Netflix has completed its move to the public cloud, having shut down its last in-house data center and moved all its back-office services to the Amazon Web Services (AWS) public cloud.
The move, announced in the summer of 2015, happened because Netflix believes that the public cloud is more reliable and cost-effective than its own in-house data centers were, and running those data centers was never a core part of its business. The streaming media company does, however, continue to run its own content delivery network (CDN), consisting of low-latency equipment installed in edge locations close to its customers.
“We are happy to report that in early January, 2016, after seven years of diligent effort, we have finally completed our cloud migration and shut down the last remaining data center bits used by our streaming service!” according to a blog post by Yuri Izrailevsky, vice president of cloud and platform engineering at Netflix.
The move to the cloud actually dates back to the days when the company still majored on DVD rental instead of streaming media, says Yuri Izrailevsky: ”Our journey to the cloud at Netflix began in August of 2008, when we experienced a major database corruption and for three days could not ship DVDs to our members. That is when we realized that we had to move away from vertically scaled single points of failure, like relational databases in our datacenter, towards highly reliable, horizontally scalable, distributed systems in the cloud.”
Netflix chose to use AWS, and had migrated the majority of its systems including customer-facing services before 2015, says Izrailevsky. In the last year, it has moved its billing infrastructure, and databases for customer and employee information.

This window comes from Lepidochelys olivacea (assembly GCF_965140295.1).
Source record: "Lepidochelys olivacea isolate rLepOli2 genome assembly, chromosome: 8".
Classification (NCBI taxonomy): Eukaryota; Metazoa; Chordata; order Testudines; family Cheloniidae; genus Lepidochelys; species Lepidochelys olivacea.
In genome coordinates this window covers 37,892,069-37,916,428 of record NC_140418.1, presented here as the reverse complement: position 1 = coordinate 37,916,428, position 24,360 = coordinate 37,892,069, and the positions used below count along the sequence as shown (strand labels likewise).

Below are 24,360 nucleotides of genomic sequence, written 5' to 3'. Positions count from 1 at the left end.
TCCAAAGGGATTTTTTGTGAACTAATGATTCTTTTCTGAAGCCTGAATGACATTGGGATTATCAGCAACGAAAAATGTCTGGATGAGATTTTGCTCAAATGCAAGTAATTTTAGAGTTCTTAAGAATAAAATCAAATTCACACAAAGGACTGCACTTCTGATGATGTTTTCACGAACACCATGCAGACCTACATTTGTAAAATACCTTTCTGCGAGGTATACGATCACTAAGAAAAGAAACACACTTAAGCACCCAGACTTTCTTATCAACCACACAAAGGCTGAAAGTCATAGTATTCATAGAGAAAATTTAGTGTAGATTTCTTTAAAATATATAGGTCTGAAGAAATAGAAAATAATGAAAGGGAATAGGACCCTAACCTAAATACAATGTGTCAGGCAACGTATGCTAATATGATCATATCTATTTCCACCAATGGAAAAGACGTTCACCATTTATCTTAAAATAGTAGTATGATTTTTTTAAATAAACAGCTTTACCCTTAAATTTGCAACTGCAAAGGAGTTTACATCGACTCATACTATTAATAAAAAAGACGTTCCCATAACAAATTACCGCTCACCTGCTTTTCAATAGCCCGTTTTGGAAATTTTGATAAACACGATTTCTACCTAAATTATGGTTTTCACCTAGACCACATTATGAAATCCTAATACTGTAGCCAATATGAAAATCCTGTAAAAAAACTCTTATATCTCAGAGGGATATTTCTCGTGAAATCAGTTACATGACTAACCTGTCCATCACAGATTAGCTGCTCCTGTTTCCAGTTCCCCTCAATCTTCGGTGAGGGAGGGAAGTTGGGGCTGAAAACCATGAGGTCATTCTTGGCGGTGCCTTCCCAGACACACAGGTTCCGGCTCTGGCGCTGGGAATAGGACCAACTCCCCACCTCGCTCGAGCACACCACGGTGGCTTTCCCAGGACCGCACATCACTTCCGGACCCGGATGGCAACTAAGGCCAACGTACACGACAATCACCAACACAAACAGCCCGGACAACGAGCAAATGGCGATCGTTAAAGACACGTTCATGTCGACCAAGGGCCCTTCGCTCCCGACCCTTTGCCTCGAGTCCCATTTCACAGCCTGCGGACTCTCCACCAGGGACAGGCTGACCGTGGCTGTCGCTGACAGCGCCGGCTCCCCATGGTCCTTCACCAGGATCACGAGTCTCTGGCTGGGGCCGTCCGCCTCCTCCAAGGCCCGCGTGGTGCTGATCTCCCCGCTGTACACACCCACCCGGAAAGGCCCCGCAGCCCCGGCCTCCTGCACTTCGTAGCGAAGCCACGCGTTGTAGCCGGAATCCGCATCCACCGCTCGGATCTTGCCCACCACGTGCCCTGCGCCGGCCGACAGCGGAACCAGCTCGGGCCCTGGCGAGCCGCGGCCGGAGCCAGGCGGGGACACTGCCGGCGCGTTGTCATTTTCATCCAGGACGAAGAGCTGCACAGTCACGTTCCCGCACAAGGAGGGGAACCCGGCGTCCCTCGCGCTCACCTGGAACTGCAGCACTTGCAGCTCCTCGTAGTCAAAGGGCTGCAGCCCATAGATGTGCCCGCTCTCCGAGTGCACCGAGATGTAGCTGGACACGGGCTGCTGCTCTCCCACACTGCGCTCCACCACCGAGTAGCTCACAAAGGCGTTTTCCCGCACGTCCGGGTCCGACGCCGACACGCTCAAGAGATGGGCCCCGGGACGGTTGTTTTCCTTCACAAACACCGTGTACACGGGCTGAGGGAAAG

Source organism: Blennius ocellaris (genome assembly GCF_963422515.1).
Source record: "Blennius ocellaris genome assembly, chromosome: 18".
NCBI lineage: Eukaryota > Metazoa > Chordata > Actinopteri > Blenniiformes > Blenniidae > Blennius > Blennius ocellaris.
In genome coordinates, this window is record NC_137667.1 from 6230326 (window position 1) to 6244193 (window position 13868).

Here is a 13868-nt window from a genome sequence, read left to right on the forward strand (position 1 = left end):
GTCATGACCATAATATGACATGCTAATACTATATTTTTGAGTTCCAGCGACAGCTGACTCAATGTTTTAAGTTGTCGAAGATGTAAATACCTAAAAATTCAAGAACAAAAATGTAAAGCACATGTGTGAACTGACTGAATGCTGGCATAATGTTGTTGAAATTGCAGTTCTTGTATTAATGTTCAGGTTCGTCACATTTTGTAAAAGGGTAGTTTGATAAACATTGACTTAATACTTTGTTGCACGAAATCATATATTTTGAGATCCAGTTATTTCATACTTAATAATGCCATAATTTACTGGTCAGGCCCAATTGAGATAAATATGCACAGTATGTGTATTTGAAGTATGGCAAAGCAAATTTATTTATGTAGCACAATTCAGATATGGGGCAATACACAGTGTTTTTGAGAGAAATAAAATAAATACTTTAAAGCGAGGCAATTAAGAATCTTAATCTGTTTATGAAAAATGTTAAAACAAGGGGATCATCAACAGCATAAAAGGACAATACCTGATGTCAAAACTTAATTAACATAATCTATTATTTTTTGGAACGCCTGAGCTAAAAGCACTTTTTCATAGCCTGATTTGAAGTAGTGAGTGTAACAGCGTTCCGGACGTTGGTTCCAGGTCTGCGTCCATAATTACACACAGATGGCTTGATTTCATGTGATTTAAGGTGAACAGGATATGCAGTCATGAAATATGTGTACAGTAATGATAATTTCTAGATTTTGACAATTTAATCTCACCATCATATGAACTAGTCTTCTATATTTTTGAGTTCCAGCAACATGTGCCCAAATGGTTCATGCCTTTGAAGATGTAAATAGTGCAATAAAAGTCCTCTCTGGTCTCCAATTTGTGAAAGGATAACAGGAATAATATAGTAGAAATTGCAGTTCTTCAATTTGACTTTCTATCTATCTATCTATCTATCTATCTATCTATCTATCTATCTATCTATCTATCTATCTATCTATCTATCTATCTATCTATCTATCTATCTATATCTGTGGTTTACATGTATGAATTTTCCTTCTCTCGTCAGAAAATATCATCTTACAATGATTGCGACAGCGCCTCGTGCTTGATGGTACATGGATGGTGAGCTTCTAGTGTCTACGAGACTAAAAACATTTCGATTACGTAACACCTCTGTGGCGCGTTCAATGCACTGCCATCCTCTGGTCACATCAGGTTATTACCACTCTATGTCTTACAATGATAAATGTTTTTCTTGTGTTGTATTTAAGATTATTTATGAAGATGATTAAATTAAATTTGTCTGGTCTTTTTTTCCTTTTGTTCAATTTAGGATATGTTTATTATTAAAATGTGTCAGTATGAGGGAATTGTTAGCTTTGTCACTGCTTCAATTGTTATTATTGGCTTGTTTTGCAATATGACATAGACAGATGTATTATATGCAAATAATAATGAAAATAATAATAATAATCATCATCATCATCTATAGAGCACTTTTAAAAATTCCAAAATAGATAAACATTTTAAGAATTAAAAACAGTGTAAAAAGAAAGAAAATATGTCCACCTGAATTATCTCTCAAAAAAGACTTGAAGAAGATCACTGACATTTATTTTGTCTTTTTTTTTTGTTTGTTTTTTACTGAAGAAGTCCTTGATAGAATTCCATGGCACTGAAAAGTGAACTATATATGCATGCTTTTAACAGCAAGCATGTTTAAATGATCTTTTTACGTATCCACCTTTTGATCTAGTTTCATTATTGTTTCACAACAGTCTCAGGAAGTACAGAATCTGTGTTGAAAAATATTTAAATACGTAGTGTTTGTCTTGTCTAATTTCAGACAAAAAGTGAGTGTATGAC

Thanks to the cloud, Izrailevsky says Netflix has eight times as many streaming members as it did in 2008, with viewing up by three orders of magnitude. ”Supporting such rapid growth would have been extremely difficult out of our own data centers,” says Izrailevsky; ”we simply could not have racked the servers fast enough. Elasticity of the cloud allows us to add thousands of virtual servers and petabytes of storage within minutes, making such an expansion possible.”
Netflix has expanded to 130 new countries this year, and become a global Internet TV producer and distributor, using Amazon’s AWS regions.
Overall, the main reason for moving to the cloud was not cost reduction, the blog post says, but the move has provided a great improvement in reliability. And it has incidentally given a massive reduction in the cost per stream of video.
Don’t forget the CDN
Netflix still has its own hardware of course. Video is delivered through Netflix Open Connect, a content delivery network (CDN), which places the company’s own design of appliance in ISPs round the world close to customers.
The hardware consists of commodity components assembled in custom cases. Partners include HGST, LSI and Micron for storage, and Chelsio for network assistance.
The system uses open source software, including the FreeBSD version 10 operating system, the Nginx web server, and the Bird Internet routing daemon. Audio and video components for each streaming title are served directly to the customer client software via HTTP.